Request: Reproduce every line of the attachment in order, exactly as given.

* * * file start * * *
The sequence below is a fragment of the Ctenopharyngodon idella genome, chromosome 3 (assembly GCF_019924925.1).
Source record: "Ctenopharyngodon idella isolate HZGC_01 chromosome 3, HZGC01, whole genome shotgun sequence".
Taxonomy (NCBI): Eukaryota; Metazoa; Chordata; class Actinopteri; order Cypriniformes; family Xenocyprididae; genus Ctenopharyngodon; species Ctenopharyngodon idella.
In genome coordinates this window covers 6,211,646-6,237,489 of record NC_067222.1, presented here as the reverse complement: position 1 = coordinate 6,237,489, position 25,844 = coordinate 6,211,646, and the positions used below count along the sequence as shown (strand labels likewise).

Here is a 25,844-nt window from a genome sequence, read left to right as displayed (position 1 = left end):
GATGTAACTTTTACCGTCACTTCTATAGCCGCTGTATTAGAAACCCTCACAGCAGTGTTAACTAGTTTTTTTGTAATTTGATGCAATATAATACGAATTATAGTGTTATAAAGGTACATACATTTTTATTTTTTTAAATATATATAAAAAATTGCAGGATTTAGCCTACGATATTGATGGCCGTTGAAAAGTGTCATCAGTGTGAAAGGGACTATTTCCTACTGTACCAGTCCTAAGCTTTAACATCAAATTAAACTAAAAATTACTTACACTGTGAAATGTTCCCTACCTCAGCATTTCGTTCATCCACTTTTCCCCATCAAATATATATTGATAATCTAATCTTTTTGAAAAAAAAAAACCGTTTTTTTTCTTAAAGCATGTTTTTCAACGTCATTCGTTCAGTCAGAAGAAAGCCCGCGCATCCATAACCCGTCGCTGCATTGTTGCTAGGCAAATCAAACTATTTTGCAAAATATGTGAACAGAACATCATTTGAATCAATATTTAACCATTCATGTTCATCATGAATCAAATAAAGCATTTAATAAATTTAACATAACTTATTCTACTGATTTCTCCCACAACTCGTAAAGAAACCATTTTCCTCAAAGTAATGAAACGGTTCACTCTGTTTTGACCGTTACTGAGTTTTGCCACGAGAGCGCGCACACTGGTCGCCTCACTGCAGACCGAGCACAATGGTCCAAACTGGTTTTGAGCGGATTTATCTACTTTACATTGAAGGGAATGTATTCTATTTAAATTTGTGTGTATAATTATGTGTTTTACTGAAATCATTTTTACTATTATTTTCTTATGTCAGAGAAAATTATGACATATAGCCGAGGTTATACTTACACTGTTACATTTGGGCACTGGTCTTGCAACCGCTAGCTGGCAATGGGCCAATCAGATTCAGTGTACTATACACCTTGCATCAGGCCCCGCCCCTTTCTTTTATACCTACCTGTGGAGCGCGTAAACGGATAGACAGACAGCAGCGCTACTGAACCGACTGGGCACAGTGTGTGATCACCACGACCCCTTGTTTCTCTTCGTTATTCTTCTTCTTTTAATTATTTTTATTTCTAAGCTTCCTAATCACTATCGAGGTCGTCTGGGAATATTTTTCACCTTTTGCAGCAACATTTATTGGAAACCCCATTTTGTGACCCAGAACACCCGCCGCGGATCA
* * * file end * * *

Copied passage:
The sequence below is a fragment of the Ctenopharyngodon idella genome, chromosome 3 (assembly GCF_019924925.1).
Source record: "Ctenopharyngodon idella isolate HZGC_01 chromosome 3, HZGC01, whole genome shotgun sequence".
Taxonomy (NCBI): Eukaryota; Metazoa; Chordata; class Actinopteri; order Cypriniformes; family Xenocyprididae; genus Ctenopharyngodon; species Ctenopharyngodon idella.
In genome coordinates this window covers 6,211,646-6,237,489 of record NC_067222.1, presented here as the reverse complement: position 1 = coordinate 6,237,489, position 25,844 = coordinate 6,211,646, and the positions used below count along the sequence as shown (strand labels likewise).

Here is a 25,844-nt window from a genome sequence, read left to right as displayed (position 1 = left end):
GATGTAACTTTTACCGTCACTTCTATAGCCGCTGTATTAGAAACCCTCACAGCAGTGTTAACTAGTTTTTTTGTAATTTGATGCAATATAATACGAATTATAGTGTTATAAAGGTACATACATTTTTATTTTTTTAAATATATATAAAAAATTGCAGGATTTAGCCTACGATATTGATGGCCGTTGAAAAGTGTCATCAGTGTGAAAGGGACTATTTCCTACTGTACCAGTCCTAAGCTTTAACATCAAATTAAACTAAAAATTACTTACACTGTGAAATGTTCCCTACCTCAGCATTTCGTTCATCCACTTTTCCCCATCAAATATATATTGATAATCTAATCTTTTTGAAAAAAAAAAACCGTTTTTTTTCTTAAAGCATGTTTTTCAACGTCATTCGTTCAGTCAGAAGAAAGCCCGCGCATCCATAACCCGTCGCTGCATTGTTGCTAGGCAAATCAAACTATTTTGCAAAATATGTGAACAGAACATCATTTGAATCAATATTTAACCATTCATGTTCATCATGAATCAAATAAAGCATTTAATAAATTTAACATAACTTATTCTACTGATTTCTCCCACAACTCGTAAAGAAACCATTTTCCTCAAAGTAATGAAACGGTTCACTCTGTTTTGACCGTTACTGAGTTTTGCCACGAGAGCGCGCACACTGGTCGCCTCACTGCAGACCGAGCACAATGGTCCAAACTGGTTTTGAGCGGATTTATCTACTTTACATTGAAGGGAATGTATTCTATTTAAATTTGTGTGTATAATTATGTGTTTTACTGAAATCATTTTTACTATTATTTTCTTATGTCAGAGAAAATTATGACATATAGCCGAGGTTATACTTACACTGTTACATTTGGGCACTGGTCTTGCAACCGCTAGCTGGCAATGGGCCAATCAGATTCAGTGTACTATACACCTTGCATCAGGCCCCGCCCCTTTCTTTTATACCTACCTGTGGAGCGCGTAAACGGATAGACAGACAGCAGCGCTACTGAACCGACTGGGCACAGTGTGTGATCACCACGACCCCTTGTTTCTCTTCGTTATTCTTCTTCTTTTAATTATTTTTATTTCTAAGCTTCCTAATCACTATCGAGGTCGTCTGGGAATATTTTTCACCTTTTGCAGCAACATTTATTGGAAACCCCATTTTGTGACCCAGAACACCCGCCGCGGATCA